Couples everywhere will be celebrating Valentine’s Day this weekend. We hope all of you have a WONDERFUL day!! My wife and I enjoy spoiling each other. Yet, this lover’s holiday poses a potential problem for our pets.
Candies and flowers are two staples for the romantic Valentine’s Day sweethearts. Unfortunately, what is anxiously received by us may be a problem for our four legged friends. Most people are aware that chocolates are dangerous for pets, especially our dogs that cannot seem to resist them. Candy made of milk chocolate is safer than darker and baking chocolates, but too much can be hazardous to the canine candy thief. Chocolate can cause arrhythmias, hyperactivity, vomiting and pancreatitis. If you receive chocolates this weekend, be sure to keep them in a safe place for you, not your pet, to enjoy.
Our florists are very busy this week. Sending flowers on Valentine’s Day is a long-standing tradition. The bouquets that are delivered to your door are beautiful to look out, and our pets, especially cats, can keep their paws off of them. Many houseplants and floral arrangements contain potentially toxic and deadly flowers. According to the Pet Poison Helpline, the top plants that can poison our pets include many that are used by florists at this time of year.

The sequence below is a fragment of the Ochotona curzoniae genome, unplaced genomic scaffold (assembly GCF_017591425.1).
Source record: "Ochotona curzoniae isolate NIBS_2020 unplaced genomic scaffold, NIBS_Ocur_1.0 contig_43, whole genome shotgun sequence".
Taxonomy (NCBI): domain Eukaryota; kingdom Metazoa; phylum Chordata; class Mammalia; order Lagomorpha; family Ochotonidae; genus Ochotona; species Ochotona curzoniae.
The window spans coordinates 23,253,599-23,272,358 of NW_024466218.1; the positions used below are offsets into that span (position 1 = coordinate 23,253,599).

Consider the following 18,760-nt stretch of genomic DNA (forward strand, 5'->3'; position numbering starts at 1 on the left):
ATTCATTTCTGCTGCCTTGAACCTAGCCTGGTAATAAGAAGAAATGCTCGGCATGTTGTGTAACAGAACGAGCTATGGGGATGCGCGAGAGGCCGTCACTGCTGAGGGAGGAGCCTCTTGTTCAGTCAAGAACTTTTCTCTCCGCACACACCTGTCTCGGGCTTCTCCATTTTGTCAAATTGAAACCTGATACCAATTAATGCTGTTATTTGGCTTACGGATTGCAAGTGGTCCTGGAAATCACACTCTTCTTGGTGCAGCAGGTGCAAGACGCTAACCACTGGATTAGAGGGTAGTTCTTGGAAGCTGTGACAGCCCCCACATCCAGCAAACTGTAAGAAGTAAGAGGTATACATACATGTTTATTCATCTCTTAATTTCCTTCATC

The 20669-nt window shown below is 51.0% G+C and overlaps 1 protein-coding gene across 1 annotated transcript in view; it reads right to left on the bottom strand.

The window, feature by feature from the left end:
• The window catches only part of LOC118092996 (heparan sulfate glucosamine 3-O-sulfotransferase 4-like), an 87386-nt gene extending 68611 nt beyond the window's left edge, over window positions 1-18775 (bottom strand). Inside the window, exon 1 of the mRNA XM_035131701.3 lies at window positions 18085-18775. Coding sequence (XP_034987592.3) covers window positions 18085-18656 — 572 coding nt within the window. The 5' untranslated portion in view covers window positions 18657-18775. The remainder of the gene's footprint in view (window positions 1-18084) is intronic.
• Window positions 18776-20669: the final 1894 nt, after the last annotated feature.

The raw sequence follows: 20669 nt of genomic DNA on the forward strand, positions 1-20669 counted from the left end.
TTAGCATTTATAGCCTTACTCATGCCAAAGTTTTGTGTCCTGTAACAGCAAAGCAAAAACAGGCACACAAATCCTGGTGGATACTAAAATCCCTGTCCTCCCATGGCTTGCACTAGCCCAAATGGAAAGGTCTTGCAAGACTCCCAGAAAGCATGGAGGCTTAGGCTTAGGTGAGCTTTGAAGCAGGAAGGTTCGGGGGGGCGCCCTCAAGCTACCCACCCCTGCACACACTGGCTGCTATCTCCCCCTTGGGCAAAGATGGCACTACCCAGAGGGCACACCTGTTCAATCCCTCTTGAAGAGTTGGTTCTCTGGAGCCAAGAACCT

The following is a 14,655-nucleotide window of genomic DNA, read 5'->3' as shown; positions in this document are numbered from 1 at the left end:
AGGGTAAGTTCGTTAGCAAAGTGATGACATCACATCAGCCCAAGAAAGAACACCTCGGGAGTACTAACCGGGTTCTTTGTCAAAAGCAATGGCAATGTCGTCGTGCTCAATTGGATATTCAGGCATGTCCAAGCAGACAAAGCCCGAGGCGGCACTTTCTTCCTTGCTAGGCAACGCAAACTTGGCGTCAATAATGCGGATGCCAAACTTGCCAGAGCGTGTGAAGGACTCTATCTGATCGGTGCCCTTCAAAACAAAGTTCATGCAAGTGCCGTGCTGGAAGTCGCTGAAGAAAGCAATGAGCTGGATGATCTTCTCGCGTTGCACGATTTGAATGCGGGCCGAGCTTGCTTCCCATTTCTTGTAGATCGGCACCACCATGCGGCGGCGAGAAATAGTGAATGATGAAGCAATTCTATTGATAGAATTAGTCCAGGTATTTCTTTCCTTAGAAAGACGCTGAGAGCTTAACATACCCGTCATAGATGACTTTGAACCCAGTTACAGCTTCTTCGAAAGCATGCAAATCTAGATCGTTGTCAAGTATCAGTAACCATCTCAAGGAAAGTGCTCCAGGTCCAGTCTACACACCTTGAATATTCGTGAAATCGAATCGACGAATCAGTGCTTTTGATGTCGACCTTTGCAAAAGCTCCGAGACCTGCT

Plants that have been shown to cause problems in pets after ingestion include, but are not limited to the following:
- Lilies (Tiger, Day, Asiatic, Easter and Japanese): Can cause kidney failure, especially for cats.
- Autumn crocus: Causes GI upset.
- Azaleas and daffodils: Popular gifts that can cause excessive vomiting and azaleas even death.
- Ornamental Plants (Sago Palms, oleander and dieffenbachia)
- Tulips: The bulbs contain chemicals that can be toxic if ingested.
If your Valentine has pets at home, you can request that your florist avoid poisonous flowers in your gift arrangement especially if your pets are prone to eating the arrangement. Our cat, AJ, will not leave them alone. We put them on a dresser that he cannot reach. Cats are very inquisitive and go to great lengths to investigate a new plant.
If you find that your pet has eaten chocolate or a plant, contact your veterinarian or the Pet Poison Helpline at 1-800-213-6680 for guideance.
From all of us at the Gardner Animal Care Center, have a Happy Valentine’s Day!!